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Pregnant after Having Your Tubes Tied

One of the most effective ways of making sure that you don’t get pregnant is having your tubes tied. This procedure, known as a “tubal ligation,” is done surgically and for the purpose of sterilization. The procedure causes the fallopian tubes to be closed. Typically, they are blocked using clips, bands or rings, although in the past they have actually been burned or cut.

By blocking the fallopian tubes, the egg cannot travel from the ovaries to your uterus. It can’t become fertilized, and it can’t implant and grow into a baby. Still, in some extremely rare situations, women who have had their tubes tied have become pregnant.

What can happen is this: In some cases, after having your tubes tied, you can get pregnant when a small section of the fallopian tubes may grow back together.  If this is the case, the egg could still travel through the tubes, where it could be met by sperm and become fertilized.

Slightly more common than actually getting pregnant is an ectopic pregnancy. An ectopic pregnancy occurs when an egg is fertilized and then implants somewhere outside of the uterus. The egg will develop until it starts to cause the woman pain. Typically, it will attach to the fallopian tubes, cervix or in the abdominal cavity. The fertilized egg can’t receive nutrition in these cases, however, and will not develop.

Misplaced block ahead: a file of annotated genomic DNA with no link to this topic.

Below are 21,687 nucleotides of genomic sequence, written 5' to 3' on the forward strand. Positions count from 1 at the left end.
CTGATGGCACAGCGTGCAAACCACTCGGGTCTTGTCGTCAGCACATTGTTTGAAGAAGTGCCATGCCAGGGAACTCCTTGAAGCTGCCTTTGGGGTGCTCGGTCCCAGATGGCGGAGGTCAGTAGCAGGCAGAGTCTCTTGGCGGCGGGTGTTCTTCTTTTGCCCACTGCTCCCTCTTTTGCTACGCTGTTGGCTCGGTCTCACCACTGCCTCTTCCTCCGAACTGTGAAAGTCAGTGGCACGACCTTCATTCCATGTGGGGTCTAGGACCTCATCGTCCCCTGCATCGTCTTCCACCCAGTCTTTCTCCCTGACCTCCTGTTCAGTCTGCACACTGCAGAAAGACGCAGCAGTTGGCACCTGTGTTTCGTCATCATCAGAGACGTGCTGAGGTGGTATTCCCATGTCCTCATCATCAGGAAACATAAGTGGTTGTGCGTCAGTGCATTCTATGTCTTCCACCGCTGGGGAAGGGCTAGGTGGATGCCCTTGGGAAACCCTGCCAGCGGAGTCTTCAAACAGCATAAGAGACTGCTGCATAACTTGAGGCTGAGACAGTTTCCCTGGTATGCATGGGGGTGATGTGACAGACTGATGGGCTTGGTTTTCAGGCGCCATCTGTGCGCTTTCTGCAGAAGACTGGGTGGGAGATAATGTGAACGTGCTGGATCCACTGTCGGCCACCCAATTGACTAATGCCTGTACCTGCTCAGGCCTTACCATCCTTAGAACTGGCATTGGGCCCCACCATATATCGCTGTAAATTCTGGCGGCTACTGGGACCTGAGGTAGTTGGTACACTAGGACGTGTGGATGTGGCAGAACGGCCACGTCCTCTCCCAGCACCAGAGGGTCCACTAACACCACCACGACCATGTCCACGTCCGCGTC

An ectopic pregnancy is treated surgically.  The health care provider removes the fertilized egg from the woman’s body.  This can be done laparoscopically, which is much less painful and evasive than traditional surgeries.  If an ectopic pregnancy is detected extremely early, it can be treated with an injection which will dissolve the fertilized egg.

You need to keep some things in mind when you’re considering having your tubes tied. Having your tubes tied will reduce your chances of becoming pregnant. However, it will not protect you against AIDS or other STDs. Also, having your tubes tied is generally considered a permanent sterilization method. While it may in some cases be possible to reverse the procedure, it’s not always successful.


Last modified: February 10, 2013


The information provided here should not be considered medical advice. It is based on the average experience of women trying to conceive and may not be what you may be experiencing. It's not meant to be a replacement for any advice you may receive from your doctor. If you have any concerns about your cycle or our ability to get pregnant, we advise you to contact your doctor.